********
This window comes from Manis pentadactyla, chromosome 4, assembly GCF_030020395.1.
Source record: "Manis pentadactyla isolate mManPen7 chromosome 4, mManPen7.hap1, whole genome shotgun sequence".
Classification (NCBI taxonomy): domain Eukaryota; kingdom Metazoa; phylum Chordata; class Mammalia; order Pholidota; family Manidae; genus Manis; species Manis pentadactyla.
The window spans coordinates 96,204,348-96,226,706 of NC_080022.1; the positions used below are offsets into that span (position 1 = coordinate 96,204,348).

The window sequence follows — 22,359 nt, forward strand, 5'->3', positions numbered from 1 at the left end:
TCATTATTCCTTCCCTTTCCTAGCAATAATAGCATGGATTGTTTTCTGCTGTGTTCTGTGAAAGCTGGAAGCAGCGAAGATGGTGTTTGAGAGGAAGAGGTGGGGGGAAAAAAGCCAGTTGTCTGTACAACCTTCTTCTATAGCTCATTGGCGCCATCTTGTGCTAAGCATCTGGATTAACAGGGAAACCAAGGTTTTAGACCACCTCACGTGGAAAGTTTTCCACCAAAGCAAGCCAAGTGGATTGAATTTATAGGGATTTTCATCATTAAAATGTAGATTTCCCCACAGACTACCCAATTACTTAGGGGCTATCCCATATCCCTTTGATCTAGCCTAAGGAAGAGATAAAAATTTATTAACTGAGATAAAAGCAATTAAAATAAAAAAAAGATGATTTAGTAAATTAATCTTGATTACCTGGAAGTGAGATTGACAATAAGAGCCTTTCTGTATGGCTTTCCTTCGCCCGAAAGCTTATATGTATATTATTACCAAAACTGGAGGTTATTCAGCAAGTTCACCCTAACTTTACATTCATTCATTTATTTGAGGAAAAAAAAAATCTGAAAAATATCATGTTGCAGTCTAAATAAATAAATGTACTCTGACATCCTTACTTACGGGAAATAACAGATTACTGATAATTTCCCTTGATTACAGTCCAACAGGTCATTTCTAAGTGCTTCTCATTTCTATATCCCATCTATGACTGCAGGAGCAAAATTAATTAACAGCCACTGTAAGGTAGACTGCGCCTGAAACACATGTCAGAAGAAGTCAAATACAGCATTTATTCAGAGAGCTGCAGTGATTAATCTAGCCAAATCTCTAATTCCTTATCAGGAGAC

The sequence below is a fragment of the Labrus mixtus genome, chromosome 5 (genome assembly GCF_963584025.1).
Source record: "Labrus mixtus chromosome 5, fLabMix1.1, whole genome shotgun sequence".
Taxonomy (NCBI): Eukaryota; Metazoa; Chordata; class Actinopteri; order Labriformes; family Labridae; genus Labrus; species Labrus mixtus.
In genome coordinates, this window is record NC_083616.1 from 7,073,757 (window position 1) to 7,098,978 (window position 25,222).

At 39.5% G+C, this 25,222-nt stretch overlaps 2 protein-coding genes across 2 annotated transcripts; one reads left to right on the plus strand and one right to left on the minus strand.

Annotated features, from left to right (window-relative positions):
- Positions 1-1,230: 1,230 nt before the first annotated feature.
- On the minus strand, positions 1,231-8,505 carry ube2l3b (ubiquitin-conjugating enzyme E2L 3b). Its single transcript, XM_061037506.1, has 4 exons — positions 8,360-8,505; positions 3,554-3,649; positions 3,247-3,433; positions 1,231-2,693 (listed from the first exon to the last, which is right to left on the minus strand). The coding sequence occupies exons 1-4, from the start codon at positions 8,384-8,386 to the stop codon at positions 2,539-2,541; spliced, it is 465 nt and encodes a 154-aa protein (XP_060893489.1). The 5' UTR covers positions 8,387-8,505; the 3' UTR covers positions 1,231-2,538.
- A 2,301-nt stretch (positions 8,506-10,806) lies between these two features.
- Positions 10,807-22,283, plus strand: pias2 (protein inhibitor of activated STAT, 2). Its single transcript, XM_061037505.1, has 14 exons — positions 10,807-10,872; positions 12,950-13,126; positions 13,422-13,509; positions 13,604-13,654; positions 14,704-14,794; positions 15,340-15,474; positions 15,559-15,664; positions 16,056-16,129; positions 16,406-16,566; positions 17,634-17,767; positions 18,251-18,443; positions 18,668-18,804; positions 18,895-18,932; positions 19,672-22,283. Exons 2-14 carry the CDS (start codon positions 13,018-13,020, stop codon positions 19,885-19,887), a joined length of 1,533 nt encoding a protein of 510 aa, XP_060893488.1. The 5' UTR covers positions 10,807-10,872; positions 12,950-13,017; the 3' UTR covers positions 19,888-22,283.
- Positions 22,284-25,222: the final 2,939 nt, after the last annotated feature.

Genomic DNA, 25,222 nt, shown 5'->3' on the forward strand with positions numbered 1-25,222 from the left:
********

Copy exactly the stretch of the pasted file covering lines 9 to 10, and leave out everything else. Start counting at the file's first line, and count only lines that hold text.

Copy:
Taxonomy (NCBI): Eukaryota; Metazoa; Chordata; class Actinopteri; order Labriformes; family Labridae; genus Labrus; species Labrus mixtus.
In genome coordinates, this window is record NC_083616.1 from 7,073,757 (window position 1) to 7,098,978 (window position 25,222).